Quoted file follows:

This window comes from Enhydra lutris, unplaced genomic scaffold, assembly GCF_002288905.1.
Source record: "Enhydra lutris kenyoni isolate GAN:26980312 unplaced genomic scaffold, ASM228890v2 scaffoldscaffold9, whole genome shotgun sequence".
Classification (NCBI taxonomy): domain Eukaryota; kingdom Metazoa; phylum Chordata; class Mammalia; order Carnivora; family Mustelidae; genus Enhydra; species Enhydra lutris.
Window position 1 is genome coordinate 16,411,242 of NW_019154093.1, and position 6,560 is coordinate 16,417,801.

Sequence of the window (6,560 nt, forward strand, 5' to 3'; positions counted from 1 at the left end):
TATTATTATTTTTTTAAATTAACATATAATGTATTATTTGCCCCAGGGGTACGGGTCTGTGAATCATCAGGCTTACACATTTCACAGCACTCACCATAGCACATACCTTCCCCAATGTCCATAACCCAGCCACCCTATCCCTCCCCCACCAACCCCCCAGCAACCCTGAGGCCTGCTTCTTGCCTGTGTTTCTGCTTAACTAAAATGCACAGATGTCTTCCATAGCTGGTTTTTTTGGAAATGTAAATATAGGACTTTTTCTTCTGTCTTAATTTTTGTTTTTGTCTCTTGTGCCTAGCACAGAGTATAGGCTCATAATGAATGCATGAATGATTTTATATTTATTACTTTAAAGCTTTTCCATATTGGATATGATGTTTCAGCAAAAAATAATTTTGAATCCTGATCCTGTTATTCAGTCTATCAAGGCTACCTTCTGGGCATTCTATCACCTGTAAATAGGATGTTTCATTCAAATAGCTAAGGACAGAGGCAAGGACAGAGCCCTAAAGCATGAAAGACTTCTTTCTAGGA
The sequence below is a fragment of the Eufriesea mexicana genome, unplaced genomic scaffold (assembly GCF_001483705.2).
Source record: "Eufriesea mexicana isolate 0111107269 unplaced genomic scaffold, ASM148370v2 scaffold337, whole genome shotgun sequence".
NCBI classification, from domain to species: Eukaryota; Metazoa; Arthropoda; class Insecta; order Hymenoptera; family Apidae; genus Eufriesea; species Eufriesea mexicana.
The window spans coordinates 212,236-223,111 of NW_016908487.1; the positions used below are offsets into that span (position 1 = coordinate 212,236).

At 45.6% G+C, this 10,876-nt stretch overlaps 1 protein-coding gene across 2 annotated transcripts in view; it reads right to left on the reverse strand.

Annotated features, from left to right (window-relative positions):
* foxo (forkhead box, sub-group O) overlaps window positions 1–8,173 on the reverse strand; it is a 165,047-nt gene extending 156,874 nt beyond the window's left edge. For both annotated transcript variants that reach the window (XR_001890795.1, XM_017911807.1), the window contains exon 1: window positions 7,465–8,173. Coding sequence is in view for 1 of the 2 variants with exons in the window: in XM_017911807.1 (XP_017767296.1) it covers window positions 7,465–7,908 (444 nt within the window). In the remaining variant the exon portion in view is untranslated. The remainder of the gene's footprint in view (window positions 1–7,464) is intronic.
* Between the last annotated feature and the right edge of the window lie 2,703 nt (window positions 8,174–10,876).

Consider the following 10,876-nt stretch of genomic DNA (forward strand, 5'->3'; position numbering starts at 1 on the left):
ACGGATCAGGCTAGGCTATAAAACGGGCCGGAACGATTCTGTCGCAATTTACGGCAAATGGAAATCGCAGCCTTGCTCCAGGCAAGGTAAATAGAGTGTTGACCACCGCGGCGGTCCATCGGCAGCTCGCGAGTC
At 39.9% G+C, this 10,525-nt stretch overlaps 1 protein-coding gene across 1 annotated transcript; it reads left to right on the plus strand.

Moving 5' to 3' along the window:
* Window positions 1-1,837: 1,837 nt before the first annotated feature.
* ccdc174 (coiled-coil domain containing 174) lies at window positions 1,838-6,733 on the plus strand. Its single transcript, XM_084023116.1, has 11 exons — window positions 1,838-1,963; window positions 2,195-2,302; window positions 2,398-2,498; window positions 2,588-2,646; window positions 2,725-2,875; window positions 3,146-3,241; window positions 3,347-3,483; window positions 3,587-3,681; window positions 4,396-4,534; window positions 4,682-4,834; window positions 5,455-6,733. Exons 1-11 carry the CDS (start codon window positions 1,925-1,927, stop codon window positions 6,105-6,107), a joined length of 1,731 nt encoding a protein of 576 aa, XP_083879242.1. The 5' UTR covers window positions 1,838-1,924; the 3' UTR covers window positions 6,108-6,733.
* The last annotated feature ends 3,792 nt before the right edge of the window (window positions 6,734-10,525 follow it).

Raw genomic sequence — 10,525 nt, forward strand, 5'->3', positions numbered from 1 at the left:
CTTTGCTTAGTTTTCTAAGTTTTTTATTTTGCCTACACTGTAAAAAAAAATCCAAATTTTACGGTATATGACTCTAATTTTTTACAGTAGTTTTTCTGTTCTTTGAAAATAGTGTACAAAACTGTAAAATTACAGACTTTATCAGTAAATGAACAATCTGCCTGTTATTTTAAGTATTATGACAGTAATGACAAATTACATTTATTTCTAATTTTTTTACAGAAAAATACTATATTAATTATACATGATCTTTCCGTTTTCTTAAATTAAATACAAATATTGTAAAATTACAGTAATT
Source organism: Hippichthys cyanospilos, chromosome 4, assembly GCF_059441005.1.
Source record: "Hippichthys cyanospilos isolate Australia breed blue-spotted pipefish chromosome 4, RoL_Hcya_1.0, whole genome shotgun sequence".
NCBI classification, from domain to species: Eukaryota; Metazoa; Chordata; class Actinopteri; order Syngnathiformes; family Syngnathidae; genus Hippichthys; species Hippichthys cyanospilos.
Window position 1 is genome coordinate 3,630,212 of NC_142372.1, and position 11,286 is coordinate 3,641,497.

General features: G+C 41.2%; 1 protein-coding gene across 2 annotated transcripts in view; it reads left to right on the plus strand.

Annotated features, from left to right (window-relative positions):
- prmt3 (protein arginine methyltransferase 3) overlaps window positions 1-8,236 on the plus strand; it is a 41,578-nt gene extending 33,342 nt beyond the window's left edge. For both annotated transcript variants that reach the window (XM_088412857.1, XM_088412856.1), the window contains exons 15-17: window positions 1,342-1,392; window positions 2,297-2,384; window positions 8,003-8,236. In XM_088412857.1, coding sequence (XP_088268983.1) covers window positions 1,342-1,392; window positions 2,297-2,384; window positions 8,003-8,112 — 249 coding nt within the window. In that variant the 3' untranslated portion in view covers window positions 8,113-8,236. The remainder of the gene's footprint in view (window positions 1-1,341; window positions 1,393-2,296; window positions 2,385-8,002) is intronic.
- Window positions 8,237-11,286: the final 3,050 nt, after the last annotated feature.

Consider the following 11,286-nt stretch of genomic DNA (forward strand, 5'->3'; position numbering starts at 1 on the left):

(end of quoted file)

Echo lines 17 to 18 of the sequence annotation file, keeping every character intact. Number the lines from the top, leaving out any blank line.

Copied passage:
At 39.9% G+C, this 10,525-nt stretch overlaps 1 protein-coding gene across 1 annotated transcript; it reads left to right on the plus strand.

Moving 5' to 3' along the window: